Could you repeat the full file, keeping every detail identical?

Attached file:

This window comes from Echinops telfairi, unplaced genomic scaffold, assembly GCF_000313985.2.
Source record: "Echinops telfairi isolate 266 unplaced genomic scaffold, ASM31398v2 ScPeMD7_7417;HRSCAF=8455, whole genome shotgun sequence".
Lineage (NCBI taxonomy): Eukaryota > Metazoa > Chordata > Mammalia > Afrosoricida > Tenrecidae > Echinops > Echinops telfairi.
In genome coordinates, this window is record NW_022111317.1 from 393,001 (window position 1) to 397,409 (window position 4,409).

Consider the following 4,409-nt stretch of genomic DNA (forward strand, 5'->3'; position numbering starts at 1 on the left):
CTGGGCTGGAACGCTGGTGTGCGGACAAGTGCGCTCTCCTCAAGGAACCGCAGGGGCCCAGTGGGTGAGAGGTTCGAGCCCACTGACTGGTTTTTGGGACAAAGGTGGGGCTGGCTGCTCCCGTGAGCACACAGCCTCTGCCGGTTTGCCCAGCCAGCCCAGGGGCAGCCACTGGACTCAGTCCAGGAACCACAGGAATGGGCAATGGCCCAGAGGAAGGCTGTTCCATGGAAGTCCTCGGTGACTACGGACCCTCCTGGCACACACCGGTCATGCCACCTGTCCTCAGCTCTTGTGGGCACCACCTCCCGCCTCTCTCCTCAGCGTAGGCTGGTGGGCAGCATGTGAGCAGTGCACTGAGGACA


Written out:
This window comes from Echinops telfairi, unplaced genomic scaffold, assembly GCF_000313985.2.
Source record: "Echinops telfairi isolate 266 unplaced genomic scaffold, ASM31398v2 ScPeMD7_7417;HRSCAF=8455, whole genome shotgun sequence".
Lineage (NCBI taxonomy): Eukaryota > Metazoa > Chordata > Mammalia > Afrosoricida > Tenrecidae > Echinops > Echinops telfairi.
In genome coordinates, this window is record NW_022111317.1 from 393,001 (window position 1) to 397,409 (window position 4,409).

Consider the following 4,409-nt stretch of genomic DNA (forward strand, 5'->3'; position numbering starts at 1 on the left):
CTGGGCTGGAACGCTGGTGTGCGGACAAGTGCGCTCTCCTCAAGGAACCGCAGGGGCCCAGTGGGTGAGAGGTTCGAGCCCACTGACTGGTTTTTGGGACAAAGGTGGGGCTGGCTGCTCCCGTGAGCACACAGCCTCTGCCGGTTTGCCCAGCCAGCCCAGGGGCAGCCACTGGACTCAGTCCAGGAACCACAGGAATGGGCAATGGCCCAGAGGAAGGCTGTTCCATGGAAGTCCTCGGTGACTACGGACCCTCCTGGCACACACCGGTCATGCCACCTGTCCTCAGCTCTTGTGGGCACCACCTCCCGCCTCTCTCCTCAGCGTAGGCTGGTGGGCAGCATGTGAGCAGTGCACTGAGGACA